If you want to explore an important piece of Los Angeles history, then Olvera Street is a great place to start. Originally called Wine Street, it was renamed in honor of judge Agustin Olvera and is located in the oldest part of LA, even including the city’s oldest existing house. Today, Olvera Street is a short pedestrian stretch of restaurants and vendors and is one of the places in Los Angeles where Mexican culture really comes alive.
All the vendors have some really interesting stuff for sale, ranging from bags and purses to luchador masks to other knickknacks and toys. I found my name on a keychain, which almost never happens, at one of the stalls here and of course I bought it. I think that even with a budget of ten or twenty dollars, you can come away with some great souvenirs. I’ve been to Olvera Street four or five times already and there are some places that I think people should check out:
Earlier, I mentioned that Olvera Street houses the oldest standing home in Los Angeles and that home is called the Avila Adobe, which was built around 1818. Visitors can enter the house for free and see the different rooms that are decorated similarly to when the house was inhabited and there are some interesting things such as a water tub for bathing in the kitchen and a candle with a wire that acted as a time limit for possible suitors to woo the owner’s daughter. There is also a courtyard with a carreta, or cart, that was a replica of those used by merchants in the 18th and 19th centuries.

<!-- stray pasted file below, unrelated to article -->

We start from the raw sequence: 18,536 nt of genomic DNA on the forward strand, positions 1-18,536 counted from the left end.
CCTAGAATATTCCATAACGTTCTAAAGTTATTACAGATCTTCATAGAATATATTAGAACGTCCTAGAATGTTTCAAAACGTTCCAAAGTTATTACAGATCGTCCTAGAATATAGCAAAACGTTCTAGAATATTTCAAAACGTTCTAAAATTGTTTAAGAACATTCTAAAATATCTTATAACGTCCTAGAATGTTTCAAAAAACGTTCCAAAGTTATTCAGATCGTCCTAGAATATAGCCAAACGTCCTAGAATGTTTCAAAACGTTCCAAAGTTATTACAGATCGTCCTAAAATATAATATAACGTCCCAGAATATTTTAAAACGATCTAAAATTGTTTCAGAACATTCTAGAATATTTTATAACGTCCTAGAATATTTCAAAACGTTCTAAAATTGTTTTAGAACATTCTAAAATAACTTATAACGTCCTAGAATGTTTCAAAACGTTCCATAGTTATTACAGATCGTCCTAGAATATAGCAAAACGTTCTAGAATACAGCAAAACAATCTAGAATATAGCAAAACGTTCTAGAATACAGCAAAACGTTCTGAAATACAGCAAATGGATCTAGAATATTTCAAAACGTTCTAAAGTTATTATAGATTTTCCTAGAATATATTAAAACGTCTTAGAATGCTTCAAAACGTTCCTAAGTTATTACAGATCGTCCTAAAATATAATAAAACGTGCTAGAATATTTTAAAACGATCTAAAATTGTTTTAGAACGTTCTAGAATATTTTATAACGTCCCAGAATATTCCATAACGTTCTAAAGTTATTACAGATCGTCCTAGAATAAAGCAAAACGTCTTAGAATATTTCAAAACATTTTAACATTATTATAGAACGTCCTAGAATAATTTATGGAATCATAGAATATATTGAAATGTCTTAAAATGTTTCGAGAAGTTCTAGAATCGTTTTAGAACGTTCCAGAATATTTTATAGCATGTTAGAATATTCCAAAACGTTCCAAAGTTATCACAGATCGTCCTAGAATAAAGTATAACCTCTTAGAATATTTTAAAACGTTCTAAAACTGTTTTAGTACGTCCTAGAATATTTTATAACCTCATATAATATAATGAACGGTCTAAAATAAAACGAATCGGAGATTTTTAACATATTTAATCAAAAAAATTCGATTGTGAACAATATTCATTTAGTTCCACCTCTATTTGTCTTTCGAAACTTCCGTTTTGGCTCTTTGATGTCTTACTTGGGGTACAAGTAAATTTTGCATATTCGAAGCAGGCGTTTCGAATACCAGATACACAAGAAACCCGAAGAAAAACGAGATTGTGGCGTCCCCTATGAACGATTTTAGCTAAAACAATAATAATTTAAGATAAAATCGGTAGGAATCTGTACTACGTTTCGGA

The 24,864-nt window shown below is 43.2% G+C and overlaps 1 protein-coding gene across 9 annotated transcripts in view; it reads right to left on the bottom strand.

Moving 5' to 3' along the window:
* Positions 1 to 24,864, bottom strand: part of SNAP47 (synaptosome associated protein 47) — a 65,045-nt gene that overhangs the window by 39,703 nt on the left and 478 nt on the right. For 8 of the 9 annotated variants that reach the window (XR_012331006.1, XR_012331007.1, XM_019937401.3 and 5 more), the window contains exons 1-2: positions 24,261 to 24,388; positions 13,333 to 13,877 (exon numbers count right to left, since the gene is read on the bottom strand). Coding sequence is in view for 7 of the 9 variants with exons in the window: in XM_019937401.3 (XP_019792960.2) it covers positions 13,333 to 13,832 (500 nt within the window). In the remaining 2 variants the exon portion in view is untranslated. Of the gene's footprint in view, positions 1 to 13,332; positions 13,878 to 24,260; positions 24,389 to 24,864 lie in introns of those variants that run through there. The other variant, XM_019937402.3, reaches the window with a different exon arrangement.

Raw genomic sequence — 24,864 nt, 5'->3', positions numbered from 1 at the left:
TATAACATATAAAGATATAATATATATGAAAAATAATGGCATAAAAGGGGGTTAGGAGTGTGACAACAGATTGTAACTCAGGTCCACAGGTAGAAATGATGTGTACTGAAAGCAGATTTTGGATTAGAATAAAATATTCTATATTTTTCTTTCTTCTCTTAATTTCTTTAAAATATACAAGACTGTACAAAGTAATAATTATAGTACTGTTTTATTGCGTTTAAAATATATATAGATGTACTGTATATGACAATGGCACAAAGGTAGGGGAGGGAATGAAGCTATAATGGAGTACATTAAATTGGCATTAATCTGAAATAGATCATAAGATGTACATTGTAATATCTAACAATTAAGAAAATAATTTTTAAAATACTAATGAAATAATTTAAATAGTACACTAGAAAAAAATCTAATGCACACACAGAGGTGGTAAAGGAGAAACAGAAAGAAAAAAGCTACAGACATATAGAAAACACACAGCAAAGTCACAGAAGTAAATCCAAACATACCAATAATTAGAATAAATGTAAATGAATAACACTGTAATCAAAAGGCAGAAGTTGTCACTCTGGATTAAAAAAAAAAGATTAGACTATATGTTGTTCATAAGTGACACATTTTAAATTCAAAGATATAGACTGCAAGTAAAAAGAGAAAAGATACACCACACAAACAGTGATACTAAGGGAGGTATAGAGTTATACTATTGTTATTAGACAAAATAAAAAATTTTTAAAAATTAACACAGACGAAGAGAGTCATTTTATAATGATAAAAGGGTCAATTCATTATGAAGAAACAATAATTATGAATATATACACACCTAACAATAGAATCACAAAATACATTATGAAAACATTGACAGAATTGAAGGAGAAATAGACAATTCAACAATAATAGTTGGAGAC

If you have never had a churro filled with custard or caramel, then you are missing out big time. Churros are already great on their own, but its awesomeness becomes magnified when you stuff it with semi-liquidy goodness. When you order a churro here, you have a choice of several different fillings that include the aforementioned custard and caramel as well as guava, cheesecake, chocolate, and more. Of course, they have other food items for sale, but this place is called Mr. Churro for a reason.
Cielito Lindo stands at the edge of Olvera Street and is famous for their taquitos drenched in avocado sauce. The sauce really makes the dish and I am getting really hungry just writing this. Since this place has been around since the 1930s, it has been regarded as a beloved Los Angeles staple among locals. There isn’t really much room to sit inside, but I took my taquitos to a bench in the plaza during the last time I ordered them and was treated to some music to go along with my meal. Very enjoyable experience.
Olvera Street is close to many other cultural hubs in Los Angeles such as Little Tokyo and Chinatown, showing just how diverse this city has become. I want to go back later this month for the Dia De Los Muertos celebrations, but we’ll see. Like I said earlier, if you really want to get a piece of LA history, then this is a location that you should not miss.